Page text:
by R. Gidon Rothstein
Most of Ha’azinu is a song, a situation where Onkelos tends to stray from literal more than usual, I assume because poetry itself does not intend to be as literal as prose. Nonetheless, more than a few of his choices jumped out at me.
The Comparison to Rain and Dew
After calling heaven and earth to hear his words, Moshe Rabbenu, 32;2, hopes those words ya’arof ka-matar, tizal ka-tal, will come down like rain, descend or settle like dew. Onkelos has yevasam and yitkabbal, which I think mean will be pleasant and accepted. It fits the original metaphor, if we think rain and dew come down and find a place where they are accepted by the earth.
At the same time, I think most of us would have understood the analogy to rain and dew to mean Moshe is asking for his words to hit their mark, to be heard, where Onkelos thinks he is aiming higher, for those words to be accepted, to become part of how people view the world.
Staying Away From Worshipping Other Powers, the Nature of the Relationship with Gd
32;5 has a difficult phrase no matter what, yet Onkelos still gives us food for thought. Moshe says shihet lo, lo banav mumam, according to Sefaria, “their baseness has played him false,” where online English translations have variations of the Jews having acted corruptly, to their shame, or have become blemished.
Rashi and Rashbam (known as a literalist among commentators) think the verse means their hashhatah, their going the wrong way, is their blemish. They are closer to Onkelos, who significantly narrows the focus when he writes di pelahu la-ta’avata, that they worshipped other powers than Gd.
Part of the reason for the attention to the relationship with Gd becomes clearer at 32;17, where the song bemoans the Jews’ offering sacrifices la-shedim lo elo’a, elohim lo yeda’um, demons, no-gods, gods they have never known. At this plain-sense level, the complaint is about their worshipping powers with no real power.
Onkelos instead writes de-let behon tzerokh, for whom they have no need, dahalan de-lo yedaunun, sources of fear/awe they have not known (meaning, I think, with which they have no historical relationship). The idea of Gd as dahala, a source of fear/awe, comes up again in the next verse, 32;18, where a reference to Gd as tzur (usually, rock) is dahala takifa, mighty fear/awe; in contrast, in verses 31 and 32, he writes only takif, strong or mighty, for tzur.
In 32;21, hem kine’uni be-lo el, they incensed Me with no-gods, Onkelos brings up fear/awe again, writes be-lo dahala, with non-fear/awe-creating beings.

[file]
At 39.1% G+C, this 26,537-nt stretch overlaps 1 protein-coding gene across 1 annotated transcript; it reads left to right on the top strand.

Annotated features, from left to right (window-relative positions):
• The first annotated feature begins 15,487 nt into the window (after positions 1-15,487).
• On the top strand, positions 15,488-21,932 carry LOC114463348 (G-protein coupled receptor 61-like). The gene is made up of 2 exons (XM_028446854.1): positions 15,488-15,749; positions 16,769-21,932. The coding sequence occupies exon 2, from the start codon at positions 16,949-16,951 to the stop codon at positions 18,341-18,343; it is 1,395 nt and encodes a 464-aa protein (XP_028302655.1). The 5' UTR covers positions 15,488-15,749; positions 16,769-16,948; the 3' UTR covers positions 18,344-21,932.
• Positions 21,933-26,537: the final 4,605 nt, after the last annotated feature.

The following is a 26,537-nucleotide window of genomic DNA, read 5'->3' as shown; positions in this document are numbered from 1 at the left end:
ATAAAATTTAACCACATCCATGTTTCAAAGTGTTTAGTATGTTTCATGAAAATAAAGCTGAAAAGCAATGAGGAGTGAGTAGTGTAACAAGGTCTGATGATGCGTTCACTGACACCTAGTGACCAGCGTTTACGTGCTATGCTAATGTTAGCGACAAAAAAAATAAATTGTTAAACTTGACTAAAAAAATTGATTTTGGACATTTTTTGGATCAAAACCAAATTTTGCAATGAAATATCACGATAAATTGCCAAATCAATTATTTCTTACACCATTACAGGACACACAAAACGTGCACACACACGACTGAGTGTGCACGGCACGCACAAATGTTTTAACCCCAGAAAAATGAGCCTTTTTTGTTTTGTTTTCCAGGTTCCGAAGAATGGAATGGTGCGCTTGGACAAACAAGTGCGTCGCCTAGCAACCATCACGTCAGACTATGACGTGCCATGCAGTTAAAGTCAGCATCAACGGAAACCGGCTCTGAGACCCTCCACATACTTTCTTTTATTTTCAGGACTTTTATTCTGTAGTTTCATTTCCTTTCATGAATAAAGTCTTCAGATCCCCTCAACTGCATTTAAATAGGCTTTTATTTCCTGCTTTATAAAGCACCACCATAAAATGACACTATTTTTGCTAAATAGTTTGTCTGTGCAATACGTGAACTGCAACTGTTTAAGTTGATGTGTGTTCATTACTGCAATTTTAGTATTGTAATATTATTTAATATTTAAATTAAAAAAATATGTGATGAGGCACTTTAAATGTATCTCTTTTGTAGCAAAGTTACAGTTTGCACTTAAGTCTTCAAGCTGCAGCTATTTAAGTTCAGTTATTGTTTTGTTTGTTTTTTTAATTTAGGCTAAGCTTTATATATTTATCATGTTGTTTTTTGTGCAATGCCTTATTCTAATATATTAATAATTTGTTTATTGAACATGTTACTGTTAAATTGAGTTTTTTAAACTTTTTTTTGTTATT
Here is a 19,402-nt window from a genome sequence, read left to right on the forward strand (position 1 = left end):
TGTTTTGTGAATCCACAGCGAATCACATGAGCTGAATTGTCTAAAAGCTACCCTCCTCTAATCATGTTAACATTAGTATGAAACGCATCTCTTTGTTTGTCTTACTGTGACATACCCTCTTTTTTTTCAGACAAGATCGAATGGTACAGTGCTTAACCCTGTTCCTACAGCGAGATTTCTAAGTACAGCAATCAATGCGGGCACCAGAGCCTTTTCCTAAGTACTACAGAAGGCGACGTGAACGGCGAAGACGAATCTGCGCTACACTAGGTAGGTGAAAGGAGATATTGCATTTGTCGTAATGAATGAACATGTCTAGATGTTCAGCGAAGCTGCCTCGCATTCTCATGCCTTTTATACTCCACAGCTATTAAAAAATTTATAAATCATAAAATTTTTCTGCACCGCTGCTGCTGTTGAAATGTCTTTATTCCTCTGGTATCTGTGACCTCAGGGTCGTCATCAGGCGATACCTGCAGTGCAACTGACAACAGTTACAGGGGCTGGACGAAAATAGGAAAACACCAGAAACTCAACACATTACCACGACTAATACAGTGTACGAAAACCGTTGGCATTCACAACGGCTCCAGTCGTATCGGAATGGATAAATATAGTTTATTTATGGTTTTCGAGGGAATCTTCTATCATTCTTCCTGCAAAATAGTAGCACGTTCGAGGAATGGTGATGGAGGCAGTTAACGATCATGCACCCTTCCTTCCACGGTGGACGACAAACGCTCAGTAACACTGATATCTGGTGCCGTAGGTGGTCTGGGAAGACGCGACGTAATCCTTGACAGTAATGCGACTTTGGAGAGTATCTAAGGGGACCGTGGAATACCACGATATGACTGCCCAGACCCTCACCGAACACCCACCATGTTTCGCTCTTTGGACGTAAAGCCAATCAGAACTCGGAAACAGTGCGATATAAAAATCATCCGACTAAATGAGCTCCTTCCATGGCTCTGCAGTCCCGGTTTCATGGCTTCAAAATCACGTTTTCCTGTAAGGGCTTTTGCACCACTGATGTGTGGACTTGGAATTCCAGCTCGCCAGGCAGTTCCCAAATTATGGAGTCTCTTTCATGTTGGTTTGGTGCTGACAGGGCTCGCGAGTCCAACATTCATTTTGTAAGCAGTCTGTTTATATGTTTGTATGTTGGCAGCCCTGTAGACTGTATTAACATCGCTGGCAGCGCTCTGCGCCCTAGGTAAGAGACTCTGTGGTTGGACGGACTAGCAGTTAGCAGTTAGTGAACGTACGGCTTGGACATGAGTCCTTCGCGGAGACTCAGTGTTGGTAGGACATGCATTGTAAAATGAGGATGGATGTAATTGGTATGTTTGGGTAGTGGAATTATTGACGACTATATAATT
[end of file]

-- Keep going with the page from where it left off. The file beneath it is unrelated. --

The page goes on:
The crucial blemish of the Jewish people, for Onkelos, comes in their forgetting their relationship with a dahala, a true and ultimate Source of fear/awe, turning instead to powers without any power, who have no call on Jews’ fear or awe.
The Significance of Torah Study
The remedy, for Onkelos, seems to be Torah study. When 32;6 berates them as an am naval ve-lo hakham, dull, foolish, witless people—the qualities underlying their lack of gratitude to Gd, their ignoring all the wonders Gd did for them and turning elsewhere– Onkelos has de-kabilu oraita ve-la hakimu, you have received the Torah and did not become wiser. (In 32;21, goy naval is simply ama tafsha, a foolish nation, showing Onkelos made a choice in the earlier verse, when he inserted the Torah in the equation). The idea Torah was supposed to make us wiser comes up again in 32;10, where the verse says yevonenehu, according to Sefaria [Gd] has watched over him, other translations have cared for, watched over. One has “instructed,” closer to what Onkelos wrote.
Onkelos has alfinun pitgamei oraita, taught them the words of the Torah. Because for Onkelos, the Jewish people fall prey to the foolishness and ingratitude of worshipping powers other than Gd, an error they could have avoided had they only allowed Moshe Rabbenu’s words to penetrate, had they gained the wisdom the Torah strives hard to teach.
When It Will All Come Together
Onkelos’ read of the Song as about rejection of worship of other powers (preventable by Torah study) seems to me best expressed in his translation of 32;12, where the verse most simply says Gd alone guided the Jewish people, without any alien god. The word yanhenu seems to be a past tense, did lead them, where Onkelos throws in the word atid, in the future, and then adds—with no obvious indication in the text itself—be-alma de-hu atid le-ithadeta, in the world Gd will in the future make anew.
The phrase caught my eye because we insert it into the first Kaddish after burying someone, as well as when we celebrate the completion of a piece of Torah study, at a siyyum. Both good and distressing events remind us the world we live in will not always be the world as it is, we will one day see a world Gd creates anew, with Gd leading us alone.
For Onkelos, Moshe Rabbenu wasn’t just rehashing the past, saying Gd once upon a time took us out of Egypt all alone, as it were, he was making sure we knew there is a better world out there, a future where the entire world knows Gd’s role.
That element as well seemed to me worth remembering, we currently live in a world where Gd has many competitors, as it were. For an example we would all benefit from considering more often, many people—I worry this includes even Orthodox Jews—believe Nature (or Science) runs the world, and their reaction to physical events is solely shaped by looking for the natural or scientific way to deal with it. For them, too, Gd is not leading badad, Gd is being “forced” to lead them in partnership with the power they really believe in.
Onkelos to Ha’azinu repeatedly reminds us this is the essential message of the Song: Jews turn to other “powers,” when if they only studied enough Torah, and absorbed its lessons, they would come closer to the future world, where Gd will lead Alone, ve-ein imo el nekhar, no other foreign or strange power with Gd.